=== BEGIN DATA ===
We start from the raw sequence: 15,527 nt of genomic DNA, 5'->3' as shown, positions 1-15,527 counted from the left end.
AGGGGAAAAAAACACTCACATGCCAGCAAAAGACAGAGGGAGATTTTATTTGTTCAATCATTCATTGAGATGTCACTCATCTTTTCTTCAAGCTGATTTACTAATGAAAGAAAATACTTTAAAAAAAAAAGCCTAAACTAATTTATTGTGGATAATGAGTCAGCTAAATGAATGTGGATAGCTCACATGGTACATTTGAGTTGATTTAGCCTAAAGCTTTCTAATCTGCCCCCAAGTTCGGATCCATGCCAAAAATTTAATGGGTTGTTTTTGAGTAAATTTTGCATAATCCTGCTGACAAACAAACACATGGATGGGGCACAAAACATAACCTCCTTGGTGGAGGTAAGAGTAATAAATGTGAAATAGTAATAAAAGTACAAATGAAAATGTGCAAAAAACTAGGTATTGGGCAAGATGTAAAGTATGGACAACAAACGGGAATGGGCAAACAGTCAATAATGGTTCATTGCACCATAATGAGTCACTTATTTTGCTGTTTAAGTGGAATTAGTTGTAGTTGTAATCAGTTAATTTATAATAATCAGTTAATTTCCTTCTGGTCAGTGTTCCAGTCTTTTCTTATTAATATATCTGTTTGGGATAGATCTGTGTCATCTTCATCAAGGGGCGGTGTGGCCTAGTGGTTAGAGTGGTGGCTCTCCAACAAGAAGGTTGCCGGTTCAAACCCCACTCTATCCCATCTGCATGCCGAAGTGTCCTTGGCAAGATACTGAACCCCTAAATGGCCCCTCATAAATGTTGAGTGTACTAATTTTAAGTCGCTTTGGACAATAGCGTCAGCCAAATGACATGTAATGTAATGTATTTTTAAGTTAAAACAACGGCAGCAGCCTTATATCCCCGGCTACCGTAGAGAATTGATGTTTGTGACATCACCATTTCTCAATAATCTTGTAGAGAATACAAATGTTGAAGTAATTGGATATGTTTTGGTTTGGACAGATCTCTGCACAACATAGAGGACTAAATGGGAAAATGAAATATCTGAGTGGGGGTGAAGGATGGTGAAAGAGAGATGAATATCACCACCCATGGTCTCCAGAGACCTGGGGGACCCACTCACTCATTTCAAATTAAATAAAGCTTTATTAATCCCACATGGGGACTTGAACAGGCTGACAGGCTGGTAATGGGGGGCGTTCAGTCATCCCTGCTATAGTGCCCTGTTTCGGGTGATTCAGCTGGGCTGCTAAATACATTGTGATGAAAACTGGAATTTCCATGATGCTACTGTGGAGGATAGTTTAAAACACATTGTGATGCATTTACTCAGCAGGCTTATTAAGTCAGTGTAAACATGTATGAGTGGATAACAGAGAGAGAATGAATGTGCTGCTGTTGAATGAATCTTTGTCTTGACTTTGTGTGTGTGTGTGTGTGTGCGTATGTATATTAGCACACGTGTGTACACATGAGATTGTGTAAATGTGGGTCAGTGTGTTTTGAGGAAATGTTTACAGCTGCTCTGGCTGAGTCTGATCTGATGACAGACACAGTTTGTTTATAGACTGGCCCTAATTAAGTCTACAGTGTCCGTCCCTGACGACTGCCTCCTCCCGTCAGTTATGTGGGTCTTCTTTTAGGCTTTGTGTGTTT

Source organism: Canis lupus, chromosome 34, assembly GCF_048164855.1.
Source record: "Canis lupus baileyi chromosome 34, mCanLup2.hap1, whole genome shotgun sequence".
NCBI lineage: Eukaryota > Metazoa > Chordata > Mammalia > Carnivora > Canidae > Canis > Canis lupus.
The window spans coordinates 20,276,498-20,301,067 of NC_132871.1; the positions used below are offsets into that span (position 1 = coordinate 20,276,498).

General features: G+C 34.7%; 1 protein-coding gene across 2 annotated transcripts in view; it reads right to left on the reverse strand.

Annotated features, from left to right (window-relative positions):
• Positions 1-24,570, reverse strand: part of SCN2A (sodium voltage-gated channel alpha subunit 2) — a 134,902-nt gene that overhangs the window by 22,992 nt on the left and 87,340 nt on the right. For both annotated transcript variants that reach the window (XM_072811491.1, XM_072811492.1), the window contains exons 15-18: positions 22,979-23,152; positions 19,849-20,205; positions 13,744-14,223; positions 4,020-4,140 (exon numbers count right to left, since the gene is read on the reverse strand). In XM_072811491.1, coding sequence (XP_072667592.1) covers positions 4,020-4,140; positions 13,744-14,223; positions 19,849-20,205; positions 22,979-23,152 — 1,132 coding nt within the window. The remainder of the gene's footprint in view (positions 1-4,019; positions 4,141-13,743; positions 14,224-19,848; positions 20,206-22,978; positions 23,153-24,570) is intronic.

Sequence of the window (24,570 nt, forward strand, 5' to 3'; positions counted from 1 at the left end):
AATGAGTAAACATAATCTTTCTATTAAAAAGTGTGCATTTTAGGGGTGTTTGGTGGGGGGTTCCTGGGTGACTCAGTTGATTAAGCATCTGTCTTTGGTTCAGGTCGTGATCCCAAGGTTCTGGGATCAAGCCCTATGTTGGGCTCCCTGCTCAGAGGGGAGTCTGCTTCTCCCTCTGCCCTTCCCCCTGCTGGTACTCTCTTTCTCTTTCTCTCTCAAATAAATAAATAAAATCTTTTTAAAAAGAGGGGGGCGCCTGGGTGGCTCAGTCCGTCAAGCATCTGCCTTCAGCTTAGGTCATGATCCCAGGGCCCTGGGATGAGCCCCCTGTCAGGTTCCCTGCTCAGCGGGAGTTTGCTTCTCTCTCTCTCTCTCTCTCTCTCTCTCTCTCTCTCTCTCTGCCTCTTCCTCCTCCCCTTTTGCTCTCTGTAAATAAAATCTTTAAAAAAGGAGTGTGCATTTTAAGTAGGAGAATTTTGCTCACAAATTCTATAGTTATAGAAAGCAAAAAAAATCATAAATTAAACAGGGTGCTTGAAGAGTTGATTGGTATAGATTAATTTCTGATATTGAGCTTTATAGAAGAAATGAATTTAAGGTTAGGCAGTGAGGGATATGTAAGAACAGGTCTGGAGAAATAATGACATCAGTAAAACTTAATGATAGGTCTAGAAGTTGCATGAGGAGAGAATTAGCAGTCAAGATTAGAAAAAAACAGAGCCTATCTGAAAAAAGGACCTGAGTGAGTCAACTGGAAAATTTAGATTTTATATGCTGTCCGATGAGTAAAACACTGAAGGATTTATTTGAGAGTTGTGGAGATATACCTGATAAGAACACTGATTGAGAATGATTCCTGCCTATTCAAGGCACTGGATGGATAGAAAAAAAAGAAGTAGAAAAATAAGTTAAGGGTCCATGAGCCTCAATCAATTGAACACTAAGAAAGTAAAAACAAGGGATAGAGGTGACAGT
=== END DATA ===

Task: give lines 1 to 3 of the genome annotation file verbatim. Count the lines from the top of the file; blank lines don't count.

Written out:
We start from the raw sequence: 15,527 nt of genomic DNA, 5'->3' as shown, positions 1-15,527 counted from the left end.
AGGGGAAAAAAACACTCACATGCCAGCAAAAGACAGAGGGAGATTTTATTTGTTCAATCATTCATTGAGATGTCACTCATCTTTTCTTCAAGCTGATTTACTAATGAAAGAAAATACTTTAAAAAAAAAAGCCTAAACTAATTTATTGTGGATAATGAGTCAGCTAAATGAATGTGGATAGCTCACATGGTACATTTGAGTTGATTTAGCCTAAAGCTTTCTAATCTGCCCCCAAGTTCGGATCCATGCCAAAAATTTAATGGGTTGTTTTTGAGTAAATTTTGCATAATCCTGCTGACAAACAAACACATGGATGGGGCACAAAACATAACCTCCTTGGTGGAGGTAAGAGTAATAAATGTGAAATAGTAATAAAAGTACAAATGAAAATGTGCAAAAAACTAGGTATTGGGCAAGATGTAAAGTATGGACAACAAACGGGAATGGGCAAACAGTCAATAATGGTTCATTGCACCATAATGAGTCACTTATTTTGCTGTTTAAGTGGAATTAGTTGTAGTTGTAATCAGTTAATTTATAATAATCAGTTAATTTCCTTCTGGTCAGTGTTCCAGTCTTTTCTTATTAATATATCTGTTTGGGATAGATCTGTGTCATCTTCATCAAGGGGCGGTGTGGCCTAGTGGTTAGAGTGGTGGCTCTCCAACAAGAAGGTTGCCGGTTCAAACCCCACTCTATCCCATCTGCATGCCGAAGTGTCCTTGGCAAGATACTGAACCCCTAAATGGCCCCTCATAAATGTTGAGTGTACTAATTTTAAGTCGCTTTGGACAATAGCGTCAGCCAAATGACATGTAATGTAATGTATTTTTAAGTTAAAACAACGGCAGCAGCCTTATATCCCCGGCTACCGTAGAGAATTGATGTTTGTGACATCACCATTTCTCAATAATCTTGTAGAGAATACAAATGTTGAAGTAATTGGATATGTTTTGGTTTGGACAGATCTCTGCACAACATAGAGGACTAAATGGGAAAATGAAATATCTGAGTGGGGGTGAAGGATGGTGAAAGAGAGATGAATATCACCACCCATGGTCTCCAGAGACCTGGGGGACCCACTCACTCATTTCAAATTAAATAAAGCTTTATTAATCCCACATGGGGACTTGAACAGGCTGACAGGCTGGTAATGGGGGGCGTTCAGTCATCCCTGCTATAGTGCCCTGTTTCGGGTGATTCAGCTGGGCTGCTAAATACATTGTGATGAAAACTGGAATTTCCATGATGCTACTGTGGAGGATAGTTTAAAACACATTGTGATGCATTTACTCAGCAGGCTTATTAAGTCAGTGTAAACATGTATGAGTGGATAACAGAGAGAGAATGAATGTGCTGCTGTTGAATGAATCTTTGTCTTGACTTTGTGTGTGTGTGTGTGTGTGCGTATGTATATTAGCACACGTGTGTACACATGAGATTGTGTAAATGTGGGTCAGTGTGTTTTGAGGAAATGTTTACAGCTGCTCTGGCTGAGTCTGATCTGATGACAGACACAGTTTGTTTATAGACTGGCCCTAATTAAGTCTACAGTGTCCGTCCCTGACGACTGCCTCCTCCCGTCAGTTATGTGGGTCTTCTTTTAGGCTTTGTGTGTTT

Source organism: Canis lupus, chromosome 34, assembly GCF_048164855.1.